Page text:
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  • July 11, 2014 - Reflections

    By Jean S. Horner
    The other day while walking down a corridor in a public building, I saw what appeared to be someone walking toward me. On coming closer, I found it was my own reflection in a huge mirror. For a moment it frightened me. Somehow a full-length reflection of one’s self is a startling thing. ...


Daily Boost

August 3, 2012 - Freedom for Service

By Randy Mantik

Almost every summer when I was growing up, our family went to Spencer Lake Family Camp near Waupaca, Wis. We’d swim, we’d lie in inner tubes on the lake (one year, I about got sunstroke) and we’d play basketball.

Of course, there were the spiritual benefits too. Part of the deal my siblings and I had with my parents was that we could do whatever we wanted to at camp (within reason!) as long as we went to “Teen Time” in the morning and to evening service at night.

It never was much of a problem to get me to scrub up, don my finest (which featured my terry cloth shirt direct from that exotic boutique, J.C. Penney), and head off to the evening service. In my hormonally charged teenaged state, I wanted to go and see what interesting girls might be there.

One evening, I was showered up and ready to go long before my normal time; I could have waited another hour to get ready. My best friend, Randy Christensen, sensing that we were going to lose a whole hour of crucial basketball court time, said to me disgustedly, “What are you going to do? Sit around and be clean?”

That little memory from so long ago comes back when I look at how some things operate in church. We talk so much about purity and freedom, without really expressing what it is all for. Jesus didn’t call us to salvation just to so we could “sit around and be clean” and proudly proclaim, “Praise God, I’m pure!”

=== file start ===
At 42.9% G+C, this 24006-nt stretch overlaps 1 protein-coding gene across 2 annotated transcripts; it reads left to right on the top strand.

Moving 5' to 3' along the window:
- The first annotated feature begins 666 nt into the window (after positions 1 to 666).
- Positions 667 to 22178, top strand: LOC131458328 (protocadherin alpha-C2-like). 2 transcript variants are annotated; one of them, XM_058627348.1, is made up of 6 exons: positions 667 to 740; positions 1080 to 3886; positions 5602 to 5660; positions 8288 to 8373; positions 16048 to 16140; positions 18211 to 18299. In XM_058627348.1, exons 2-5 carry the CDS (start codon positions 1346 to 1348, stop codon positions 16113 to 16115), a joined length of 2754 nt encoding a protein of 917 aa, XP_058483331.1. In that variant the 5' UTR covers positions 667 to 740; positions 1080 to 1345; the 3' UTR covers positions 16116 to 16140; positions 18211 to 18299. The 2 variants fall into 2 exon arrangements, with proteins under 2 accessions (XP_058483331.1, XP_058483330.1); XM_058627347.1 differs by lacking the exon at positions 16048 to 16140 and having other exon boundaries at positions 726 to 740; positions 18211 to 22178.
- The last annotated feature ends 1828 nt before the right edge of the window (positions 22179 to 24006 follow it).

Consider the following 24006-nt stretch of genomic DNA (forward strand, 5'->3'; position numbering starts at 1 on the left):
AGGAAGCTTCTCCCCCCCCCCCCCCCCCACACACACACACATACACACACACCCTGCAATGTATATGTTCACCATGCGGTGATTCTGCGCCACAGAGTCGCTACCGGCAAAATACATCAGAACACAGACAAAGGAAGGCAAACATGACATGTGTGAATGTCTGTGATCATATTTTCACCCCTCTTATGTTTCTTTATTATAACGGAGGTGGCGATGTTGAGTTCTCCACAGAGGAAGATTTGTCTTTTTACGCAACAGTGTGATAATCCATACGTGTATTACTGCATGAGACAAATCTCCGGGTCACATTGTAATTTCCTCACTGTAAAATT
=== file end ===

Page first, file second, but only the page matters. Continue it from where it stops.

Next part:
I’m not negating purity. I’m just saying there is a higher aim. The apostle Paul identified that purpose when writing to the Galatians: “You, my brothers, were called to be free. But do not use your freedom to indulge the sinful nature; rather, serve one another in love. The entire law is summed up in a single command: ‘Love your neighbor as yourself.’” (Galatians 5:13,14, NIV).

I believe it is a shame whenever Christians gain a bigger reputation for what they don’t do than for what they do. This was inconceivable to Paul. He saw the freedom he had been given by Christ as a wonderful opportunity to serve others. The evidence of a successful Christian life is not how many “taboos” we are no longer part of. It is how much of the love of Christ shows in us.

How is this service for each other rightfully expressed? I think Paul has the winning answer in his epistle to the Colossians: “Therefore, as God’s chosen people, holy and dearly loved, clothe yourselves with compassion, kindness, humility, gentleness and patience. Bear with each other and forgive whatever grievances you may have against one another. Forgive as the Lord forgave you” (Colossians 3:12,13, NIV).

The goal of holiness is to clothe ourselves with Christ’s love and compassion. The purpose of our freedom is to use the great love that we’ve been given as a springboard to minister to others. It is to sympathetically listen to others. It is to express the same love to each other that we have so completely and freely been given.

Don’t just “sit around and be clean.” Use your freedom for what it is for. And find the joy of serving each other.

— Randy Mantik is lead pastor at CrossPoint AG in Portage, Wis.



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